• @Patrick, I did a performance test on my system, with your test data, this Linq method is about 4x faster that the Regex approach in my answer. +1 from me. Test code available if anyboy is interested. I'd suspect there might be some variation as stringToClean grows but that wasn't the question. – Jodrell Jul 16 '13 at 15:55
1

I just changed this line

pattern = @"\b" + word + "\b";

to this

pattern = @"\b" + word + @"\b"; //added '@' 

and I got the result

THIS IS AMAZING WEBSITE LAYOUT

and it would be better if you use String.Empty instead of "" like:

stringToClean = Regex.Replace(stringToClean, pattern, String.Empty);
  • I agree with you points but you could reduce iteration by creating a unified expression. stackoverflow.com/a/17679108/659190 – Jodrell Jul 16 '13 at 14:39
  • Hi, thanks for your help. I have choose @Fung's answer for been the faster, and with no iteration. Regards. – Patrick Jul 16 '13 at 15:03
  • @Patrick Fung's answer performs the iteration when you evaluate the Except. – Jodrell Jul 16 '13 at 15:20
  • @Jodrell, Sorry I didn't know. – Patrick Jul 16 '13 at 15:28
1

I used LINQ

string exceptions = "DE DA DAS DO DOS AN NAS NO NOS EM E A AS O OS AO AOS P LDA AND";
string[] exceptionsList = exceptions.Split(' ');

string test  ="THIS IS AN AMAZING WEBSITE AND LAYOUT";
string[] wordList = test.Split(' ');

string final = null;
var result = wordList.Except(exceptionsList).ToArray();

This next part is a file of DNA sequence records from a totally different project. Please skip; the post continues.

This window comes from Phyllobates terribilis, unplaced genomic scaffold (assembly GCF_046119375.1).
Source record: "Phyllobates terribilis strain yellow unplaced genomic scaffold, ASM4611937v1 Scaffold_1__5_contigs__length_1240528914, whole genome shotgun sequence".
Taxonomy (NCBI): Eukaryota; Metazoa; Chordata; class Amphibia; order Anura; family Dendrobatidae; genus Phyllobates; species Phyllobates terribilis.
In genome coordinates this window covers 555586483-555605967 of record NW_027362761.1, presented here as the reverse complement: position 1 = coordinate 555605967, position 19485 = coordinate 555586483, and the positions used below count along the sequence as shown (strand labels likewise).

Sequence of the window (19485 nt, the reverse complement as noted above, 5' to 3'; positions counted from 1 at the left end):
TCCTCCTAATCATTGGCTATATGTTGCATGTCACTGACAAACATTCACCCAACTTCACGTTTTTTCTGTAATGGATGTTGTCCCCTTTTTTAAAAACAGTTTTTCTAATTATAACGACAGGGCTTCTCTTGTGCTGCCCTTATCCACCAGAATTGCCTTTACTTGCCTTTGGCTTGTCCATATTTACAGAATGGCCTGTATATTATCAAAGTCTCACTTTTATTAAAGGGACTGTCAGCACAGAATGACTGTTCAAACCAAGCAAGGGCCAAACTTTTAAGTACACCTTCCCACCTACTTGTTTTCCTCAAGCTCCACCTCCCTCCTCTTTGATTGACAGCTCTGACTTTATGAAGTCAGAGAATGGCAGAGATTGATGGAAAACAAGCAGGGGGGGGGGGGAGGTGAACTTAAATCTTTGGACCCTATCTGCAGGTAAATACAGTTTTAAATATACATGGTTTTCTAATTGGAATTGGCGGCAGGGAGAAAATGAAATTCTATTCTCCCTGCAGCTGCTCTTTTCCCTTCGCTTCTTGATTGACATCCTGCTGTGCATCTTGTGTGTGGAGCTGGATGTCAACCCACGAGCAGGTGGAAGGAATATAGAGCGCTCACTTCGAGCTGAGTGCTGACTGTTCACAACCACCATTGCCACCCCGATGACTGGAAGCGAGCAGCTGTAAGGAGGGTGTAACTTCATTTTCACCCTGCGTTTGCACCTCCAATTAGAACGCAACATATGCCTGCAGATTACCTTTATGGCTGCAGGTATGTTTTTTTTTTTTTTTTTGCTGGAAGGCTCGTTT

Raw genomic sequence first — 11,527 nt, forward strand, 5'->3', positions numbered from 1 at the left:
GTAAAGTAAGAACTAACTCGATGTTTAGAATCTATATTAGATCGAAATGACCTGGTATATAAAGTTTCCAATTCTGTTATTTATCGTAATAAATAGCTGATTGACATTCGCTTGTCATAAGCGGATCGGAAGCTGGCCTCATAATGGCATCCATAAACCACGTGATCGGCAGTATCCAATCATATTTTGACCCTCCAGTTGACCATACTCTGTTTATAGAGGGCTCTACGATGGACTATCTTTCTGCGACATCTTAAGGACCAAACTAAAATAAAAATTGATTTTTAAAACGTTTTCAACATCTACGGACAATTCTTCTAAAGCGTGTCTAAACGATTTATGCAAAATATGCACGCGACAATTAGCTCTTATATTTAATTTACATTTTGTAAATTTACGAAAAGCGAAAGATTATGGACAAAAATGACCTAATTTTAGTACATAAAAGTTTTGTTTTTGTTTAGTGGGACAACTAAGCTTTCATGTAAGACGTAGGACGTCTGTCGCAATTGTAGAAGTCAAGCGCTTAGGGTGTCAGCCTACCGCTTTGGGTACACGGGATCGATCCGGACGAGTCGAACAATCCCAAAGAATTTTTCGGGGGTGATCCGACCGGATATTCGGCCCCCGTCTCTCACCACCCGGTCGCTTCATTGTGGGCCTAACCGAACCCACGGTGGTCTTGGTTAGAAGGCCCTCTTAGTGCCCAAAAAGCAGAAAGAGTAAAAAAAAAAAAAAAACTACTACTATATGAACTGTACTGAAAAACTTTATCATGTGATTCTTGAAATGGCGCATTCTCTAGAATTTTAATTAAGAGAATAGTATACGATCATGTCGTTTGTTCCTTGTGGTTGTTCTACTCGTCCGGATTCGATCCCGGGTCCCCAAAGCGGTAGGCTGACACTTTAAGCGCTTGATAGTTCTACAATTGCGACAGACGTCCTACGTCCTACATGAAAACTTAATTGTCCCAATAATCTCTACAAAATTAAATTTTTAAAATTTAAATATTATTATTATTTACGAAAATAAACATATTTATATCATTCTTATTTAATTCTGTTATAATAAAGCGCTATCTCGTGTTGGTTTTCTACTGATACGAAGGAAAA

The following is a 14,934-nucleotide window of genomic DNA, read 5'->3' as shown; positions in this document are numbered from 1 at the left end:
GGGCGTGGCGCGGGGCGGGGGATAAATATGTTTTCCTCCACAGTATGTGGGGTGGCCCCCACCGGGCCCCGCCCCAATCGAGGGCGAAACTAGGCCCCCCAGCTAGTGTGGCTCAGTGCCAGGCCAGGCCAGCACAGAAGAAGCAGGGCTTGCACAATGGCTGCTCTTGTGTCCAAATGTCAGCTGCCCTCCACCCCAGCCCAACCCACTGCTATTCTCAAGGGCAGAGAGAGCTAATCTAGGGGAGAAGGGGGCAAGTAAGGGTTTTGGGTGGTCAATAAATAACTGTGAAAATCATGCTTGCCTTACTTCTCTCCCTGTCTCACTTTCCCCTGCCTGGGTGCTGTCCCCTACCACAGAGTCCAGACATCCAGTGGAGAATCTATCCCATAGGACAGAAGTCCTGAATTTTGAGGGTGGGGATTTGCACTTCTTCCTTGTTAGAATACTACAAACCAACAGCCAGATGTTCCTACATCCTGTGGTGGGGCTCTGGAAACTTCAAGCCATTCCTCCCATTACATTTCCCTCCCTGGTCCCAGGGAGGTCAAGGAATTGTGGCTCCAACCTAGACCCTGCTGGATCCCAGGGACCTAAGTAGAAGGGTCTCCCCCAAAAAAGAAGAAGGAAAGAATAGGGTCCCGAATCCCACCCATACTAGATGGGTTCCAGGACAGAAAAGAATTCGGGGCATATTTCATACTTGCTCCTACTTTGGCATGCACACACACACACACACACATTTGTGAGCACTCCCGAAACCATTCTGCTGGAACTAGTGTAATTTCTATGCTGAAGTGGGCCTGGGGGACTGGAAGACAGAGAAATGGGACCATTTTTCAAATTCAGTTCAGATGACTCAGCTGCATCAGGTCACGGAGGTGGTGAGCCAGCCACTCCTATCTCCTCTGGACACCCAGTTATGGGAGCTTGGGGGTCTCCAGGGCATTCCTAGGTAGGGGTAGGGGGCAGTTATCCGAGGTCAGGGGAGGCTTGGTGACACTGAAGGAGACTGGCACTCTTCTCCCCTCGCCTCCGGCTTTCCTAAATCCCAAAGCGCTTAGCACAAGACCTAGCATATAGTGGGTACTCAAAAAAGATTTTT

final = String.Join(" ",result);

Console.WriteLine(final);
  • 1
    That's beautifully done! Just as explicit and accurate as functional programming should be! – Viktor Mellgren Jul 16 '13 at 14:20
  • however, if the stringToClean contains word boundries that are not spaces, like ',', '.', '?', '"', ... you are in a world of pain. Note, this set of word boundries is large and growing. – Jodrell Jul 16 '13 at 14:25
  • more feedback then: Just do return String.Join(" ",result); – Viktor Mellgren Jul 16 '13 at 14:25
  • Hi, thanks for your help. I have choose @Fung's answer for been the faster, with a no iteration's solution. Regards. – Patrick Jul 16 '13 at 15:04
0
public static string StringWordsRemove(string stringToClean, string wordsToRemove)
{
    string[] splitWords = wordsToRemove.Split(new Char[] { ' ' });
    string pattern = " (" + string.Join("|", splitWords) + ") ";
    string cleaned=Regex.Replace(stringToClean, pattern, " ");
    return cleaned;
}
  • like my answer but later. – Jodrell Jul 16 '13 at 14:33
  • Hi, thanks for your help. I have choose Fung's answer for been the faster with a functional solution. Regards. – Patrick Jul 16 '13 at 15:30
0

Output you get "THIS IS AMAZING WEBSITE LAYOUT".

I was getting an issue where by it was leaving the word "D" (so it was THIS IS AN AMAZING WEBSITE D LAYOUT) in the result because if you use replace it replaces only a certain part of the word. This removed the entire word if the characters you defined are detected (I imagine this is what you want?).